The main take-home points for first responders and medicos are: Be aware of the magnitude of damage that can be caused by the temporary cavitation resulting from high-velocity missile wounds, and if you find an entrance wound, there’s no telling where in the body the projectile might have ended up!

'possession of all handguns and all handgun ammunition——totally illegal.”

The Clinton Files II

The Clinton Files II
On Nov. 19, 2015, Brady Center president Dan Gross (left) and New York Governor (and New York SAFE Act author) Andrew Cuomo (right) present Hillary Clinton with the Mario M. Cuomo Visionary Award for her leadership on gun control.
Last month, we outlined the Bill Clinton administration’s plans for gun control, including a plan to use lawsuits against gun manufacturers to force a settlement that would have imposed gun registration, bans on magazines holding more than 10 cartridges and many other forms of gun control, all without going through Congress.
Those were not the only gun control secrets stashed in the archives of the Clinton Presidential Library—not by any means. The archives also held evidence of the Brady Campaign’s real agenda, as revealed by its lobbying of the Clinton White House.
The Brady Campaign has long claimed that its agenda is limited. Just some “reasonable, common-sense” gun restrictions—no need for anyone to worry about confiscation or onerous regulations. Brady officials would prefer that no gun owner read the words of its former chairman Nelson “Pete” Shields—the man who put the organization on the political map. In the July 26, 1976, issue of The New Yorker, Shields gave an interview and summed up the group’s program. Saying that for now his organization would have to accept that half a loaf is better than none, and that for now he’d “be happy to take just a slice,” he explained: Neither Brady nor the mayors got all of their wishes, but they certainly got some. The Brady Act, the “assault weapons” ban, and the driving of small FFLs out of business represented their major successes.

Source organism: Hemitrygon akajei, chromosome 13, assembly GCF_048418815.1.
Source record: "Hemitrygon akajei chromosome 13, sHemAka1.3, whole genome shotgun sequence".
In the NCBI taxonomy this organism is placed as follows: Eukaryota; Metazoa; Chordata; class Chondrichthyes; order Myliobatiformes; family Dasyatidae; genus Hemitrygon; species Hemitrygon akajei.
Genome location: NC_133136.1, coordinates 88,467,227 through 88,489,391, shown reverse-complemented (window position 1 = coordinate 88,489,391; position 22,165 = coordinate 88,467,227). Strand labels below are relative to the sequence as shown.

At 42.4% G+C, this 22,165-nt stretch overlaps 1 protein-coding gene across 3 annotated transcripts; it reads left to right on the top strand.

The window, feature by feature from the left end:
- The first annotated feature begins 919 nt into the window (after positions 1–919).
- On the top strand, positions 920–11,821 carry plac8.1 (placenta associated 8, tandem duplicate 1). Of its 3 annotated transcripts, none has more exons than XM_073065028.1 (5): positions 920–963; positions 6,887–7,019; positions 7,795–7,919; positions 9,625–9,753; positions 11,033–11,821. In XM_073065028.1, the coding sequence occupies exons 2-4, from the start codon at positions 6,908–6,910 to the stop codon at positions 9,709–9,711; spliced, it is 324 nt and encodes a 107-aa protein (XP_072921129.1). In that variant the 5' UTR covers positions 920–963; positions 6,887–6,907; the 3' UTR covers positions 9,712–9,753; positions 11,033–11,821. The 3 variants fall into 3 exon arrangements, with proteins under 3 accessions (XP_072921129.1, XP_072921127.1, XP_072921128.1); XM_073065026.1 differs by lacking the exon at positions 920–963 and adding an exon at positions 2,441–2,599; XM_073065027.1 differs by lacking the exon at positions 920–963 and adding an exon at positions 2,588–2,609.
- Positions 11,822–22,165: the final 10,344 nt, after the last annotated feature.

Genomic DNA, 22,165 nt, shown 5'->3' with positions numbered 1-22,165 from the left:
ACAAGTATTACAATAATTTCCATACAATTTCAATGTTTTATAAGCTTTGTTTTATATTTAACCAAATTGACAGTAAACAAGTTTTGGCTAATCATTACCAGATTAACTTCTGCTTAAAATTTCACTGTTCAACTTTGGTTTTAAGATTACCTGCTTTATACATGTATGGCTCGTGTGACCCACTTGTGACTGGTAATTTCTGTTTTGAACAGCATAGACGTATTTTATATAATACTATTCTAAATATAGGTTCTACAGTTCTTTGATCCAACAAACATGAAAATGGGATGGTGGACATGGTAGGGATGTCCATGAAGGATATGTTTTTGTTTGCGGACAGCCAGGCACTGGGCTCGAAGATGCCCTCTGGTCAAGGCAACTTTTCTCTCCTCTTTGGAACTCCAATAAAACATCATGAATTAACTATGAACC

“Our ultimate goal—total control of handguns in the United States—is going to take time. My estimate is from seven to 10 years. The first problem is to slow down the increasing number of handguns sold in this country. The second problem is to get handguns registered. And the final problem is to make the possession of all handguns and all handgun ammunition—except for the military, policemen, licensed security guards, licensed sporting clubs, and licensed gun collectors—totally illegal.”
Around that same time, the Brady Campaign (then known as Handgun Control Inc.) sent out a fundraising letter that listed gun control measures that it was pushing, but assured contributors it would not stop there: “Ultimately, we want strict federal laws that will effectively restrict the possession of handguns to only the police, the military, licensed security guards, licensed pistol clubs and registered collectors.
(This, we know, will take time. But we hope and believe it will come.)”